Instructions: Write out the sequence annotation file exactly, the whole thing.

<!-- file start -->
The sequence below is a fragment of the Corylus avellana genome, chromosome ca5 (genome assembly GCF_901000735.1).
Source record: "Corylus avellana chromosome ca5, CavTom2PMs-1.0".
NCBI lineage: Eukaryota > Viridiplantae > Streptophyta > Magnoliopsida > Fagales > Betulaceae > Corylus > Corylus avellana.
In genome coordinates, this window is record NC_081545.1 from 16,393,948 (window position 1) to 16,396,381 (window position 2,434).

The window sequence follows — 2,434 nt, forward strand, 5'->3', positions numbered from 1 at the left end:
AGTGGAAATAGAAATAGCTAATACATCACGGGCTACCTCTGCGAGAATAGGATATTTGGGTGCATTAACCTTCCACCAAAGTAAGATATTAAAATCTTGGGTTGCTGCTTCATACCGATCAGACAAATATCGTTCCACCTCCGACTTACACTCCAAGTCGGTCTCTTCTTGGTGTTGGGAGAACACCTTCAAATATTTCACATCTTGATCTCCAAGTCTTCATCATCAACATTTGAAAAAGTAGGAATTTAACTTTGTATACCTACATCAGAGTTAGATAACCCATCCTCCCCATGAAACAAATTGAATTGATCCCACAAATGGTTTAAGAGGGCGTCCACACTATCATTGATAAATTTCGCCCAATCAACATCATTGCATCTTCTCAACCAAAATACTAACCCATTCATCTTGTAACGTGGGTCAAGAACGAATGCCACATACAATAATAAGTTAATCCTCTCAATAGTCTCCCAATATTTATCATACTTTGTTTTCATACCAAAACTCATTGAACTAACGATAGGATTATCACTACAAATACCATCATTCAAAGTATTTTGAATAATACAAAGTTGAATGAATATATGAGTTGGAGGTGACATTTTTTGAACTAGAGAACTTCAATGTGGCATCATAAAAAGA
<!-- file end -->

The sequence below is a fragment of the Corylus avellana genome, chromosome ca5 (genome assembly GCF_901000735.1).
Source record: "Corylus avellana chromosome ca5, CavTom2PMs-1.0".
NCBI lineage: Eukaryota > Viridiplantae > Streptophyta > Magnoliopsida > Fagales > Betulaceae > Corylus > Corylus avellana.
In genome coordinates, this window is record NC_081545.1 from 16,393,948 (window position 1) to 16,396,381 (window position 2,434).

The window sequence follows — 2,434 nt, forward strand, 5'->3', positions numbered from 1 at the left end:
AGTGGAAATAGAAATAGCTAATACATCACGGGCTACCTCTGCGAGAATAGGATATTTGGGTGCATTAACCTTCCACCAAAGTAAGATATTAAAATCTTGGGTTGCTGCTTCATACCGATCAGACAAATATCGTTCCACCTCCGACTTACACTCCAAGTCGGTCTCTTCTTGGTGTTGGGAGAACACCTTCAAATATTTCACATCTTGATCTCCAAGTCTTCATCATCAACATTTGAAAAAGTAGGAATTTAACTTTGTATACCTACATCAGAGTTAGATAACCCATCCTCCCCATGAAACAAATTGAATTGATCCCACAAATGGTTTAAGAGGGCGTCCACACTATCATTGATAAATTTCGCCCAATCAACATCATTGCATCTTCTCAACCAAAATACTAACCCATTCATCTTGTAACGTGGGTCAAGAACGAATGCCACATACAATAATAAGTTAATCCTCTCAATAGTCTCCCAATATTTATCATACTTTGTTTTCATACCAAAACTCATTGAACTAACGATAGGATTATCACTACAAATACCATCATTCAAAGTATTTTGAATAATACAAAGTTGAATGAATATATGAGTTGGAGGTGACATTTTTTGAACTAGAGAACTTCAATGTGGCATCATAAAAAGA